U.S., Russia Sign Nuclear Arms Pact

Nuclear Arms Reduction Treaty

President Obama and Russian President Dmitry Medvedev sealed a new nuclear arms reduction treaty during a phone call this morning, committing the two nations to a significant new reduction of the strategic missiles each side has deployed, U.S. officials announced Friday.

Flanked by Secretary of State Hillary Rodham Clinton, Defense Secretary Robert M. Gates and Adm. Mike Mullen, chairman of the Joint Chiefs of Staff, Obama announced the agreement to reporters at the White House, calling it a historic step toward a world without nuclear weapons.

Obama called nuclear weapons “the darkest days of the Cold War, and the most troubling threats of our time.” He hailed the treaty as the start of a new effort to rid the world of that threat. “With this agreement, the United States and Russia — the two largest nuclear powers in the world — also send a clear signal that we intend to lead,” he said. (Washington Post)

After speaking with Medvedev, Obama said he will travel to Prague on April 8 to sign the treaty with the Russian leader, noting that the historic event will come just a week before he hosts a summit in Washington on how to control the spread of nuclear material around the world.

He also praised what he said was an improving relationship with Russia. “We have turned words into action. We have made progress that is clear and concrete,” Obama said. “And we have demonstrated the importance of American leadership — and American partnership — on behalf of our own security, and the world’s.” (Washington Post)

The White House is hailing the treaty as a “landmark agreement [that] advances the security of both nations and reaffirms American and Russian leadership on behalf of nuclear security and global non-proliferation.” (CBC) It will also “reset” relations between the two countries, a focus of Obama since he took office in 2009.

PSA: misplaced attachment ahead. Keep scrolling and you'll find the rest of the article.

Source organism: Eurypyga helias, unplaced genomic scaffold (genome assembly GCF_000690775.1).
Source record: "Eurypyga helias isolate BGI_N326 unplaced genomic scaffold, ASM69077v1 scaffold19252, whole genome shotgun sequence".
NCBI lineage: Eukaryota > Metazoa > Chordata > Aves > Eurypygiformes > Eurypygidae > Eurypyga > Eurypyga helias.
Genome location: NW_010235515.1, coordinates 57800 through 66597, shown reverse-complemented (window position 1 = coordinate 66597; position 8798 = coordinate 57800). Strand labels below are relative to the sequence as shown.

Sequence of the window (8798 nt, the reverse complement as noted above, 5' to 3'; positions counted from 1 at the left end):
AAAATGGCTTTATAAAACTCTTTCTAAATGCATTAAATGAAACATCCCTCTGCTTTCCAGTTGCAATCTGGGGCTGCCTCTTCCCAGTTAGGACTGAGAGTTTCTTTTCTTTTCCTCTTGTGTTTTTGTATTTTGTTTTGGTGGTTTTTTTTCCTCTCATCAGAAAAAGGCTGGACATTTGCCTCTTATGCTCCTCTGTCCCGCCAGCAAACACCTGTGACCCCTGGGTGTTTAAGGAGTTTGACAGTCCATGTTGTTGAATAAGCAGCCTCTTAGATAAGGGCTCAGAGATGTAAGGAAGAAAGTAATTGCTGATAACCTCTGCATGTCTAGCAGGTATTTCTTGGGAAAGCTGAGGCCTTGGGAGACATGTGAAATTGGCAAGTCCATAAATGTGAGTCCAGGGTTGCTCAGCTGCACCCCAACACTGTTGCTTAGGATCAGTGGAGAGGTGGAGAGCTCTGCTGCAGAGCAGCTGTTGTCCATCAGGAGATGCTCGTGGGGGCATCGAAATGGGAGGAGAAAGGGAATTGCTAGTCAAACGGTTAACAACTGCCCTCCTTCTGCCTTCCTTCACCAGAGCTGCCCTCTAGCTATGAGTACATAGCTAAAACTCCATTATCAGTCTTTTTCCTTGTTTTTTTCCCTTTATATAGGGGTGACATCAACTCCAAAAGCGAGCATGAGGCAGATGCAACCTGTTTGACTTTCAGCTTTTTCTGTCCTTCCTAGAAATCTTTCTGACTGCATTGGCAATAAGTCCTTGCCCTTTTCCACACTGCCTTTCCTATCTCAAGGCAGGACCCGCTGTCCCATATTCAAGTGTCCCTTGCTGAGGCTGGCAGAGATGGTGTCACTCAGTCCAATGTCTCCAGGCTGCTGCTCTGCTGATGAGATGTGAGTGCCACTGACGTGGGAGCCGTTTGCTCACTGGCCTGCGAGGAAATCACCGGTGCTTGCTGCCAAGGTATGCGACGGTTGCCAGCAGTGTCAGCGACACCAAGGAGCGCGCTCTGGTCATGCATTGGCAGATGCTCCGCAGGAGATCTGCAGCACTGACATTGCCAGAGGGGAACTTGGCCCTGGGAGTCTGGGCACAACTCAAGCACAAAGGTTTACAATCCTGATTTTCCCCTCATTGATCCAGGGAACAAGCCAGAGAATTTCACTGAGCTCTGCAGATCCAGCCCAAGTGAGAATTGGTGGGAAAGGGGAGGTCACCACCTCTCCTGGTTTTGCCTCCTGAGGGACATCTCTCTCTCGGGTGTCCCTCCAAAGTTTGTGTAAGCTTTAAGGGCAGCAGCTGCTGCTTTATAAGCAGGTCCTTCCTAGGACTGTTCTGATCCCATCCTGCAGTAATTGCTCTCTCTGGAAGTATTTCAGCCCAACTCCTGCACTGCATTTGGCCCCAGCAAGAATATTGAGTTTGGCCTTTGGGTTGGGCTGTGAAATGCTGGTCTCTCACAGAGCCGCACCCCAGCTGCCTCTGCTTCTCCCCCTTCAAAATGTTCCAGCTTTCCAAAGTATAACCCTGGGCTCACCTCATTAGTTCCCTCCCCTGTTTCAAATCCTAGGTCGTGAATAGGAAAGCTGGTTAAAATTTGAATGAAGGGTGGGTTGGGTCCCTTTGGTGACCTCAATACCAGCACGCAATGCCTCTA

“When the United States and Russia can co-operate effectively, it advances the mutual interests of our two nations, and the security and prosperity of the wider world,” Obama said Friday. (CBC)

In Russia, Medvedev’s spokeswoman, Natalya Timakova, told the Interfax news agency, “This treaty reflects the balance of interests of both nations.”

Details of the Treaty

The treaty, which must be ratified by the U.S. Senate and Russia’s legislature, would replace a 19-year-old pact that called for both countries to draw down their dangerous arsenals of thousands of long-range nuclear weapons.

The new deal took shape after months of negotiations that stretched on far longer than officials had expected. The 1991 START treaty expired in early December of last year, forcing the presidents of both countries to pledge they would abide by its parameters until a new treaty could be forged.

The treaty calls for both sides to reduce the stockpiles of their most dangerous weapons — those already deployed and ready to launch at long-range targets — by about 30 percent, allowing each side to retain about 1,550 such warheads.

It also limits deployed and non-deployed missile launchers and heavy bombers to 800 and says that each side may only have 700 of such equipment already deployed — a cut in half from the limits in the previous treaty.

The White House said the treaty does not contain any constraints on testing, development or deployment of current or planned missile defences. The U.S. has a missile defence system based mainly in the U.S., and it is planning one in Europe.

The treaty also does not impose limits on planned U.S. long-range non-nuclear missiles, the White House said.

Administration officials described the achievement as a hard-fought victory in Obama’s efforts to limit the spread of nuclear weapons. In a speech in Prague last year, Obama pledged that the United States would lead by negotiating the new treaty with Russia.